Many college athletes regret specializing in sports so young, believe they played in too many games as kids and have unrealistic professional expectations.
Those were just a few of the things revealed last week at the NCAA’s annual convention in San Antonio.
The NCAA surveyed more than 28,000 college athletes as part of a study to examine trends and provide data for NCAA committees and policymakers.
Although some answers were enlightening, most should be common knowledge to anyone following youth, high school and college sports in the last decade.
Too many people chase scholarships. Too many try to keep up with the Joneses. And too many swear they have the best interest of the athletes in mind as kids travel around the country playing the same sport with no breaks.
In the survey, many athletes said they began specializing in their sport by age 12.
For Division I women, the highest percentage was in gymnastics (87 percent) followed by tennis (72), soccer (62), basketball and swimming (55) and softball (48).
For Division I men, the highest was soccer (68), tennis (66), basketball (49), swimming (37), football (33) and baseball (32).
Many college athletes said they thought youth in their sport play too many games and many wish they had tried other sports when they were young.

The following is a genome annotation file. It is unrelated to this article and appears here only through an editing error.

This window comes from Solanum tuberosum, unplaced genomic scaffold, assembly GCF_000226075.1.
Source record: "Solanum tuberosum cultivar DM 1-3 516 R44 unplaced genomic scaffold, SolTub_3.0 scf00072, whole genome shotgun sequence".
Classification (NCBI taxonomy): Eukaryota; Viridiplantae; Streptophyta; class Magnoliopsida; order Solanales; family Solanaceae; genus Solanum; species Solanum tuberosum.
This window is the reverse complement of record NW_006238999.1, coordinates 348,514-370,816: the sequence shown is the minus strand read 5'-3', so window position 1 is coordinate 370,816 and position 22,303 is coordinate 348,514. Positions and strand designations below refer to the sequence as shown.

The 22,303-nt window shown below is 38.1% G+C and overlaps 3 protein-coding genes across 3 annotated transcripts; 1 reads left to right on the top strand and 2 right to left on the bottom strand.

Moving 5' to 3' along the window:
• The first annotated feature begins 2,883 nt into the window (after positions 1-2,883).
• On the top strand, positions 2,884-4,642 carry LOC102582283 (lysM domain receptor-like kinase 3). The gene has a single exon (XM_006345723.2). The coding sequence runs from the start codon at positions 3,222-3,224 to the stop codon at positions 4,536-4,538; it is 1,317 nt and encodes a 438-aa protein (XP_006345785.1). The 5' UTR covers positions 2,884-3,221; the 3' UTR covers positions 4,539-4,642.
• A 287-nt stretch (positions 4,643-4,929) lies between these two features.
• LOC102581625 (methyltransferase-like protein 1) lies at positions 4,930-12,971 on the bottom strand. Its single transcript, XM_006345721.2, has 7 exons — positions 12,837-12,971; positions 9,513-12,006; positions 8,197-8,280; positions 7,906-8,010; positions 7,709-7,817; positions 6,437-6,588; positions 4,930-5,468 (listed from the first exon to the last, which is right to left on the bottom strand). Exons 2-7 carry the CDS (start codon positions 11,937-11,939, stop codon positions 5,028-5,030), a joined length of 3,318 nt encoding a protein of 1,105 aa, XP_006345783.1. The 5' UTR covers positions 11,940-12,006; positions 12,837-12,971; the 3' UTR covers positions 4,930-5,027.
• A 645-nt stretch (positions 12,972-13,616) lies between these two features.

Once athletes get to college, they are devoting a lot of time to their sport. The Division I median was 34 hours per week, Division II was 32 and Division III was 28.5.
In terms of having a professional career, Division I men’s athletes overestimated their chances. Ice hockey had the highest percentage of players thinking they would go pro or become an Olympian at 78 percent. Basketball was next (73) followed by golf (72), football (64), soccer (53) and baseball (49).
Even 27 percent of Division III men’s players think they are going pro.
The more realistic view? Only 1.6 percent of college athletes are drafted into the NFL, 1.2 into the NBA and 8.6 into MLB.
Asked if their families expected them to go pro from a young age – 43 percent of basketball players said yes followed by football (39) and baseball (34).
Of course, there were encouraging trends in the survey as well.
Ninety percent of college athletes engaged in community service and at least 79 percent cited sports for having a positive impact on these skills: personal responsibility, teamwork skills, work ethic, leadership, personal values and ethics, self-confidence, time management and understanding of other races.
The benefits of sports far outweigh the negatives, but maybe a little perspective from a survey can help make it even better. …
by Rhiannon Potkey, republished with permission
Ventura County Star (California)